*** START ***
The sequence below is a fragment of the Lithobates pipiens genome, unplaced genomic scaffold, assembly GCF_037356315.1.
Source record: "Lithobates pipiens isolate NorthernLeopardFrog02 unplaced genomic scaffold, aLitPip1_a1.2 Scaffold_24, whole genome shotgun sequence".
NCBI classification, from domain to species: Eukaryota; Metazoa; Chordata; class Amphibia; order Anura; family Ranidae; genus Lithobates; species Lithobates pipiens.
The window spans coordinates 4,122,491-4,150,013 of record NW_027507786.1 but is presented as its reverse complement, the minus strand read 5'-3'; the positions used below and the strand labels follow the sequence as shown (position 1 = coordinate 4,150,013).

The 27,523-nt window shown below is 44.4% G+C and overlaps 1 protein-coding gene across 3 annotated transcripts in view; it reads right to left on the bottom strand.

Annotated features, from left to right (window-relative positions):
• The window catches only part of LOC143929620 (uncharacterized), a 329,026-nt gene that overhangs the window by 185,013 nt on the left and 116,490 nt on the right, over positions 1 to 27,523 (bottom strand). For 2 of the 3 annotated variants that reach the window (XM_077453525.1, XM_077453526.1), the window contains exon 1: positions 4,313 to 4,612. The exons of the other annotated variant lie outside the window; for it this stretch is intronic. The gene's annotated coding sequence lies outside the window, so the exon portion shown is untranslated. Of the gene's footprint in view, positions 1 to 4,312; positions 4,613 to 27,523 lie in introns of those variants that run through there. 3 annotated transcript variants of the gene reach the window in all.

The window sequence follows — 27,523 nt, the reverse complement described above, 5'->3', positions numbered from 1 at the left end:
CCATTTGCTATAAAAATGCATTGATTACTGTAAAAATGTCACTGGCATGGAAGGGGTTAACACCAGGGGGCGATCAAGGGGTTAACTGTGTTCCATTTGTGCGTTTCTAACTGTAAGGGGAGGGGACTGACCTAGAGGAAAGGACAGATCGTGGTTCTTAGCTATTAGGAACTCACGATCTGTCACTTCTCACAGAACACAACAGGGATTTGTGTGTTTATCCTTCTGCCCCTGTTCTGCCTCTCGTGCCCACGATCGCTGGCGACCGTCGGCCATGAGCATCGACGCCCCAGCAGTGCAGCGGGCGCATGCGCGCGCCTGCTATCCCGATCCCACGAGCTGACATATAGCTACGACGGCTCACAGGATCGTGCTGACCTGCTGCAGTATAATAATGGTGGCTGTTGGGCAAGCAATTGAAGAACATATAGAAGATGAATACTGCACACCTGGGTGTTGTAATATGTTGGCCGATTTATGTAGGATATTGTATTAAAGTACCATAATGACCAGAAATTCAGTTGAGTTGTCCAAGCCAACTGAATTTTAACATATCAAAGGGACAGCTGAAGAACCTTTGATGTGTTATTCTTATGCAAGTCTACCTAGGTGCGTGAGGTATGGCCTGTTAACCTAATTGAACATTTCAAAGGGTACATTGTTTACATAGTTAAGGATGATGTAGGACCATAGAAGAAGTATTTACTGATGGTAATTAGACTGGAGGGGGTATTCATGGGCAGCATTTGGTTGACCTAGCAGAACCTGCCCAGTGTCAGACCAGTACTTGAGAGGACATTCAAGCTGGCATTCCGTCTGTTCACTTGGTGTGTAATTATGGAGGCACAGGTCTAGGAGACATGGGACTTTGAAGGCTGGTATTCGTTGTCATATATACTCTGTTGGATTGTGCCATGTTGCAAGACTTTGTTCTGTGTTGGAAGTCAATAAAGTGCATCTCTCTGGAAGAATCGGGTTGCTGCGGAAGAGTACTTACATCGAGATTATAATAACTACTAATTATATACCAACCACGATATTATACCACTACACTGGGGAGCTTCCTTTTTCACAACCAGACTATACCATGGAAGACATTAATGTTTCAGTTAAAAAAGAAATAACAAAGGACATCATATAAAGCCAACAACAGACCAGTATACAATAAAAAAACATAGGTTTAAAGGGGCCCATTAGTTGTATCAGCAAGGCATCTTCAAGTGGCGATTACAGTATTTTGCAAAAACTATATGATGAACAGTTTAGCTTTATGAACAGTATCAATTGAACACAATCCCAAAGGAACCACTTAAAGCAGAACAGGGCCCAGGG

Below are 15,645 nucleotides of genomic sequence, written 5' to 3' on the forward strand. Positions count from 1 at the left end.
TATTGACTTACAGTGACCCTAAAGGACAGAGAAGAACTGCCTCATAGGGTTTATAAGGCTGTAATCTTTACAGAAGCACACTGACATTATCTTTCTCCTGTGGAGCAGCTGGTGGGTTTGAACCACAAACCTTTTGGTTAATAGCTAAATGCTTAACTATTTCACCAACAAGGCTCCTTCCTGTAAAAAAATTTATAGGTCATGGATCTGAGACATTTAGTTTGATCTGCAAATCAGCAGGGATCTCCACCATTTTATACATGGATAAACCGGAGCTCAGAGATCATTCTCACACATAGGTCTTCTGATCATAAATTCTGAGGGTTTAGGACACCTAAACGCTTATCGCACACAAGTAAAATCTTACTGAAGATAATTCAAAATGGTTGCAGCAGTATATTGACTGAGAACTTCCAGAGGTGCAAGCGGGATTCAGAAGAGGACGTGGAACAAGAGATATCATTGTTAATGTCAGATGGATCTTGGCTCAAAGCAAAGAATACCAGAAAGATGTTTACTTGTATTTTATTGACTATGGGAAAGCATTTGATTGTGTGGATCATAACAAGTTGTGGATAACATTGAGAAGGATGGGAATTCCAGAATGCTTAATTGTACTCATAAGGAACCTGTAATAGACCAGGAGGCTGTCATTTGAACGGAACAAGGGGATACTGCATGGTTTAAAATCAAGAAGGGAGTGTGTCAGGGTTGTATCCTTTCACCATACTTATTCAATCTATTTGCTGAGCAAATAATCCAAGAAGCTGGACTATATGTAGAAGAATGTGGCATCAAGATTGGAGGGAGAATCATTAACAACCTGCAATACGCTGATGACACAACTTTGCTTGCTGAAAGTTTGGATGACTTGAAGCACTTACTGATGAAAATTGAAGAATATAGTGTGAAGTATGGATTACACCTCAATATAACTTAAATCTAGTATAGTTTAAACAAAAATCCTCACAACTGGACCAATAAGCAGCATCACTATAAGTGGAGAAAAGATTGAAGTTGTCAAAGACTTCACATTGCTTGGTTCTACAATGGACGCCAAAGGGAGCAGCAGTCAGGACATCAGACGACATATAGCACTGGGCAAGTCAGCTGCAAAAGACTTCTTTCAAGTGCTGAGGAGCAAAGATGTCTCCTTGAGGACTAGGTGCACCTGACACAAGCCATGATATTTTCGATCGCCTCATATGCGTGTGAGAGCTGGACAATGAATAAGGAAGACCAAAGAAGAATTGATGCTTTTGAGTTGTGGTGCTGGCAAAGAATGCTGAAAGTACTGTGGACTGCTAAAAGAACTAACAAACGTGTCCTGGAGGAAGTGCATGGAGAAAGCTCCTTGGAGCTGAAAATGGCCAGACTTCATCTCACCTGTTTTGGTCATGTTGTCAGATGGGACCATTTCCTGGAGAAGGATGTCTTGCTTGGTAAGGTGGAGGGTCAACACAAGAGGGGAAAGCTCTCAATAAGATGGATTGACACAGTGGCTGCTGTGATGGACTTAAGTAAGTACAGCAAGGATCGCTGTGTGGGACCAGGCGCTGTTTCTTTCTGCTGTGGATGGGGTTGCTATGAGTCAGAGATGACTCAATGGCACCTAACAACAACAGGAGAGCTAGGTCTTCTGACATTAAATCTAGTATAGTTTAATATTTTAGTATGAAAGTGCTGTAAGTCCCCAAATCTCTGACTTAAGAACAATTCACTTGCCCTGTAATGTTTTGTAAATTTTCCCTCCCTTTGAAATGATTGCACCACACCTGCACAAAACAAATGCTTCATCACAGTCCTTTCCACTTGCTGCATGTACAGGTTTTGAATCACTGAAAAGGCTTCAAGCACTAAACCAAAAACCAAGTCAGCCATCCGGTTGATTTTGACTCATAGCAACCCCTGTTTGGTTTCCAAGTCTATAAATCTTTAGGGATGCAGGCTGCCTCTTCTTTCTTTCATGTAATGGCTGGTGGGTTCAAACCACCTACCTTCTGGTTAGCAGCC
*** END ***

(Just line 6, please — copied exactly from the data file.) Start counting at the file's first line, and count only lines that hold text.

Annotated features, from left to right (window-relative positions):